The symptoms of ingrown hairs are often confused with pimples and rashes on the neck, cheeks, and chin; the spots where men shave. Time is typically the only remedy for ingrown hairs, so focusing on prevention is better, and if you’re shaving frequently, then you’re likely to run into this problem often.
Ingrown facial hair presents as small, red bumps. This happens because the cut hair grows out but then curls back into the skin, thus causing inflammation, which produces the red bumps that many find unsightly.
Anyone who shaves can get these red bumps, but the condition tends to apply mostly to men because they shave their faces more regularly than women shave their legs. Some men suffer more than others and can have ingrown hair bumps clustered in many areas of their faces while others may only see the occasional spot here and there.
Some people are more prone to ingrown hairs than others, such as those who have very curly or coarse hair. Curly hair is more apt to flip back into the skin after it has been shaved, waxed, or tweezed, and thick hair can grow back with a sharper edge after shaving, which makes it possible for the hair to more easily pierce its way back through the skin, where it gets trapped. Other people have high levels of sex hormones which can cause excessive hair growth, and in turn more ingrown hairs. Ingrown hairs can happen when tweezing and waxing as well, especially if the skin is sensitive. Prevention is possible by not removing hair at all, though this is not realistic for many people.
Signs and Symptoms of Ingrown Hairs
Papules are abnormal skin tissue presenting as small, rounded bumps about a third of an inch in size. They have distinct borders and odd shapes, are raised and red, but do not contain pus.
Pustules, on the other hand, are small, pus-filled, blister-like lesions on the skin. They are white and look a lot like pimples, and when they become hard and painful, they are known as cysts. Cyst symptoms are easy to detect. When there is a hard and painful lump under the skin, it’s often a cyst, but be sure to visit your doctor to get a proper diagnosis.
Hyperpigmentation is a darkening of the skin due to an overproduction of melanin. It’s harmless but can leave patchy discolored skin. Treatment options are available; talk to your doctor.
Ingrown hairs will irritate the skin, and if cysts develop they can become painful. With or without cysts, if the pain is hard to manage then see your doctor. Try applying a mixture of tea tree oil and jojoba oil to the skin to fight any infection that might be present. Soothe it with rose water.
Sometimes ingrown hairs can become itchy when they penetrate the skin. Wash your face regularly and apply a warm compress (a facecloth will do) to help with both the itch and the inflammation. Follow it with a cool compress so the pores close up. If you do this every night, it will help with prevention as well.
6. Embedded Hairs
This is the main issue with an ingrown hair. Hairs curl over and grow back into the skin, embedding themselves and irritating the skin. This can occasionally become infected.
If you have an ingrown hair cyst, it means the site has become infected. There will be a sac of fluid with yellow or green pus. You should see a doctor to determine if the infection warrants treatment or if it will clear up on its own. In the meantime, avoid removing hair in the area to prevent further infection and cysts.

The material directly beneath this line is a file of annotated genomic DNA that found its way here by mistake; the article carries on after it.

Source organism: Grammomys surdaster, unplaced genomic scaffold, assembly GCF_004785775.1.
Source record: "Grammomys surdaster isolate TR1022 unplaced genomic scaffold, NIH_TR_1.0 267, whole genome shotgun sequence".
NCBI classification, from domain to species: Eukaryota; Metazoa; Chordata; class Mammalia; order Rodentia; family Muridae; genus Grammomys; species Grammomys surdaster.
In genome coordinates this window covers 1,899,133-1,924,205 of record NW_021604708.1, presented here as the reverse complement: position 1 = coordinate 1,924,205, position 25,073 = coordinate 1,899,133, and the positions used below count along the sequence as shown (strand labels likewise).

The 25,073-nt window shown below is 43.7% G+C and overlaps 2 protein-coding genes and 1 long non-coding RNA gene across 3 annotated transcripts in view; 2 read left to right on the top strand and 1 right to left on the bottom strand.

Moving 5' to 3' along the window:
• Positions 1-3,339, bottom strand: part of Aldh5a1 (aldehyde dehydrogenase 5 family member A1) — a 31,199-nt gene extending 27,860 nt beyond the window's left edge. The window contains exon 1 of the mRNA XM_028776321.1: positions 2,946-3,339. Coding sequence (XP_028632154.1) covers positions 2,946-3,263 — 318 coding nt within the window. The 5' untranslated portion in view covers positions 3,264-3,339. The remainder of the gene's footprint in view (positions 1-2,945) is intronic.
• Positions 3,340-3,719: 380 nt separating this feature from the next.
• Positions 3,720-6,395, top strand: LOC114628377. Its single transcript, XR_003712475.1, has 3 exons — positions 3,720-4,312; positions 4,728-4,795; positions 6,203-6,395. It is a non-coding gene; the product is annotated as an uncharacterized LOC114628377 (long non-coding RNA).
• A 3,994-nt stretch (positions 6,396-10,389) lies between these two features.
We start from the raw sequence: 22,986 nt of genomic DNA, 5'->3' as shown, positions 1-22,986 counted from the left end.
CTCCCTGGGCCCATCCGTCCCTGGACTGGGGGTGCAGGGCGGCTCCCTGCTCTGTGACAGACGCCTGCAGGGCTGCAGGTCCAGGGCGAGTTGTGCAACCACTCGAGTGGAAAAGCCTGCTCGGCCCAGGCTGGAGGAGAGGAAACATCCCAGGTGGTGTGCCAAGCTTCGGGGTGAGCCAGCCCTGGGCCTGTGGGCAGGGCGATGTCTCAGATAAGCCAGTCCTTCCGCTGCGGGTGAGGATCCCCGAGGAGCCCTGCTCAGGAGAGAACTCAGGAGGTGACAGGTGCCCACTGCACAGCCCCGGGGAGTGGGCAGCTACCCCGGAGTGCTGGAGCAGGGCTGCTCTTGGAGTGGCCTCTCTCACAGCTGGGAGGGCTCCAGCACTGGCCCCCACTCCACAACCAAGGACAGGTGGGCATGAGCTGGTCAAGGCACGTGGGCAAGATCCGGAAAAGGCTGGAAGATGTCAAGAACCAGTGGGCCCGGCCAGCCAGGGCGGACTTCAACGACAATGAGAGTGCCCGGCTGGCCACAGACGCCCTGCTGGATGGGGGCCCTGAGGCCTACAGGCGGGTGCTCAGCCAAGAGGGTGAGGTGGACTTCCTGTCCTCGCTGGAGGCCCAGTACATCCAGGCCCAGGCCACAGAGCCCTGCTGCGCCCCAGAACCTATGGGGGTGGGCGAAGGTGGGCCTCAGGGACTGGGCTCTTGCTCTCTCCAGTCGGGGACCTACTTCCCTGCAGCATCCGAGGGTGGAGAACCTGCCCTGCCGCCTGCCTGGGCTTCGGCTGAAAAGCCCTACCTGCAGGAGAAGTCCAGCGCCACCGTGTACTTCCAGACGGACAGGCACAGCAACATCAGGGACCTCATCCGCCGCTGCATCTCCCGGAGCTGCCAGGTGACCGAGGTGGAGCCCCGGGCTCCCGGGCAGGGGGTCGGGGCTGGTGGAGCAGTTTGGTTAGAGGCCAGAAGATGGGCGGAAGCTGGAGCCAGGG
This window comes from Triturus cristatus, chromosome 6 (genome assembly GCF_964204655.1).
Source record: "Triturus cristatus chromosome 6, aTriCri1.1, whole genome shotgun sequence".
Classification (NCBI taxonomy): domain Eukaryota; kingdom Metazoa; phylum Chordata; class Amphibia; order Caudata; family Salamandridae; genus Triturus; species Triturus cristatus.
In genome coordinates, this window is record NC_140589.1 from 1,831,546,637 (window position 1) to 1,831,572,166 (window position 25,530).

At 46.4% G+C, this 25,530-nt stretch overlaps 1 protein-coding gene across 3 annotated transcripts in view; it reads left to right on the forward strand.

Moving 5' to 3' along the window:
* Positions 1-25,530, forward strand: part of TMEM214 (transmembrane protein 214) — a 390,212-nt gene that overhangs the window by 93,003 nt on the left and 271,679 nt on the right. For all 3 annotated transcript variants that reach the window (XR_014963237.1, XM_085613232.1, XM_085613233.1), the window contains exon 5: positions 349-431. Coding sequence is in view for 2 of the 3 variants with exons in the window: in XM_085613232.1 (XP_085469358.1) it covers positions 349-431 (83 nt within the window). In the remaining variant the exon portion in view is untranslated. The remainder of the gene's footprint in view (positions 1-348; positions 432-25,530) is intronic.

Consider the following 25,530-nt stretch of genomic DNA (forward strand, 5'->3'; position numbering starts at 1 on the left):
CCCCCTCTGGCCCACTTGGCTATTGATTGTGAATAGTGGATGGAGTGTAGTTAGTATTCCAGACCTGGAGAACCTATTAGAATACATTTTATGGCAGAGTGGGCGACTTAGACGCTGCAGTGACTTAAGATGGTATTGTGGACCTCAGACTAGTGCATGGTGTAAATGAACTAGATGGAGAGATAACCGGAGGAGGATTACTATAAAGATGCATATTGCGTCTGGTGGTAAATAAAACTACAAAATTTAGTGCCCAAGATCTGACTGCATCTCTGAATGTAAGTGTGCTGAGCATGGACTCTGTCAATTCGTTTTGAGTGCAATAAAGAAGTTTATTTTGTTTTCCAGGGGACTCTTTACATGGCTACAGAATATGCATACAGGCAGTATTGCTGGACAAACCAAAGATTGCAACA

Complications of Ingrown Hairs
Ingrown hairs can have complications, but this doesn’t happen very often. Some complications include:
- Bacterial infection, which comes from scratching. If you suspect an infection, you can try some home remedies to fight it or see your doctor.
- Skin darkening (hyperpigmentation), which can be permanent.
- Permanent scarring or keloids from cysts; this can also happen if ingrown hairs are recurring.
Ingrown Hair Prevention
Prevention of ingrown hair symptoms is easier than attempting ingrown hair removal, as these hairs can be stubborn and hard to combat. Below are a few tips.
- When shaving, use a sharp, single-bladed razor every single time.
- Use warm water to wet your skin before shaving. If you have time, place a hot facecloth over your skin to open up the pores.
- Use a lubricating shaving gel. Try to avoid shaving soaps, as they can dry the skin out.
- Rinse the blade after every stroke so that it’s free of cream and tiny hairs.
- Leave a bit of stubble after every shave, as this will prevent ingrown hairs; close shaves cause ingrown hairs.
- Place a cool washcloth on your skin afterward to close up the pores.
- Facial Hair May Be Cleaner Than You Think (and Good for Your Health)
- What Is a Hormone Imbalance in Men?
Sources for Today’s Article:
“Ingrown Hair,” Web MD web site;
http://www.webmd.com/skin-problems-and-treatments/guide/ingrown-hair-causes-symptoms-treatment, last accessed April 26, 2016.
“Ingrown Hair,” Mayo Clinic web site;
http://www.mayoclinic.org/diseases-conditions/ingrown-hair/basics/definition/con-20034717, last accessed April 26, 2016.
“What Causes Pustule? 6 Possible Conditions,” Healthline web site;
http://www.healthline.com/symptom/pustule, last accessed April 26, 2016.
“Hyperpigmentation,” American Osteopathic College of Dermatology web site;
http://www.aocd.org/?page=Hyperpigmentation, last accessed April 26, 2016.
“Ingrown Hair,” Medicine Net web site; http://www.medicinenet.com/ingrown_hair/page2.htm, last accessed April 26, 2016.
“Ingrown Hair,” eMedicine Health web site; http://www.emedicinehealth.com/ingrown_hair/page2_em.htm#ingrown_hair_symptoms_and_signs, last accessed April 26, 2016.